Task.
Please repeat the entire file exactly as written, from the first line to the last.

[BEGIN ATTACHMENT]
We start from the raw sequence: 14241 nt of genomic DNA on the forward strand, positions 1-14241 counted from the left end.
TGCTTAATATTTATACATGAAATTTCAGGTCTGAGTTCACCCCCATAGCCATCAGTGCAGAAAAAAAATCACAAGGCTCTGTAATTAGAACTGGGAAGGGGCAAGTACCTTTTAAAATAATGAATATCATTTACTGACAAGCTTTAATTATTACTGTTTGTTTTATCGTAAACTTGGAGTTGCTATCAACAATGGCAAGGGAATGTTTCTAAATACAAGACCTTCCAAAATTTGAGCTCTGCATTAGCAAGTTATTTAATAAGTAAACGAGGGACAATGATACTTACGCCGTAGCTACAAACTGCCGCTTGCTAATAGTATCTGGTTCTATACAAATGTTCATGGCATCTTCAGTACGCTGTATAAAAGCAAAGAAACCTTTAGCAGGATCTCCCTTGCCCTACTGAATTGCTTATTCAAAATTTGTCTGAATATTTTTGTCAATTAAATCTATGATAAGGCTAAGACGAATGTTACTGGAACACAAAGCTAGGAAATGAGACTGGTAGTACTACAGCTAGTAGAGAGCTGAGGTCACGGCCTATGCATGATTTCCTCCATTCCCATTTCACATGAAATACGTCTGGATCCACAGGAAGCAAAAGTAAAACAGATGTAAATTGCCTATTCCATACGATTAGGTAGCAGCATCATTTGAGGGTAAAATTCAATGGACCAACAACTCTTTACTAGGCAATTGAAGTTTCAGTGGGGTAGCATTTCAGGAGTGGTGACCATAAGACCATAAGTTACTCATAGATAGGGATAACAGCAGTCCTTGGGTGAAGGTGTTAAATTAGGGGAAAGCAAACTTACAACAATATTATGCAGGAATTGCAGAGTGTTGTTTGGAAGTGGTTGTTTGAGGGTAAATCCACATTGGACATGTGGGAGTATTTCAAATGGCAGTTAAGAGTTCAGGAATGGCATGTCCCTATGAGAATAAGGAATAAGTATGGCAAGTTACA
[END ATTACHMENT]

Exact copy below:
We start from the raw sequence: 14241 nt of genomic DNA on the forward strand, positions 1-14241 counted from the left end.
TGCTTAATATTTATACATGAAATTTCAGGTCTGAGTTCACCCCCATAGCCATCAGTGCAGAAAAAAAATCACAAGGCTCTGTAATTAGAACTGGGAAGGGGCAAGTACCTTTTAAAATAATGAATATCATTTACTGACAAGCTTTAATTATTACTGTTTGTTTTATCGTAAACTTGGAGTTGCTATCAACAATGGCAAGGGAATGTTTCTAAATACAAGACCTTCCAAAATTTGAGCTCTGCATTAGCAAGTTATTTAATAAGTAAACGAGGGACAATGATACTTACGCCGTAGCTACAAACTGCCGCTTGCTAATAGTATCTGGTTCTATACAAATGTTCATGGCATCTTCAGTACGCTGTATAAAAGCAAAGAAACCTTTAGCAGGATCTCCCTTGCCCTACTGAATTGCTTATTCAAAATTTGTCTGAATATTTTTGTCAATTAAATCTATGATAAGGCTAAGACGAATGTTACTGGAACACAAAGCTAGGAAATGAGACTGGTAGTACTACAGCTAGTAGAGAGCTGAGGTCACGGCCTATGCATGATTTCCTCCATTCCCATTTCACATGAAATACGTCTGGATCCACAGGAAGCAAAAGTAAAACAGATGTAAATTGCCTATTCCATACGATTAGGTAGCAGCATCATTTGAGGGTAAAATTCAATGGACCAACAACTCTTTACTAGGCAATTGAAGTTTCAGTGGGGTAGCATTTCAGGAGTGGTGACCATAAGACCATAAGTTACTCATAGATAGGGATAACAGCAGTCCTTGGGTGAAGGTGTTAAATTAGGGGAAAGCAAACTTACAACAATATTATGCAGGAATTGCAGAGTGTTGTTTGGAAGTGGTTGTTTGAGGGTAAATCCACATTGGACATGTGGGAGTATTTCAAATGGCAGTTAAGAGTTCAGGAATGGCATGTCCCTATGAGAATAAGGAATAAGTATGGCAAGTTACA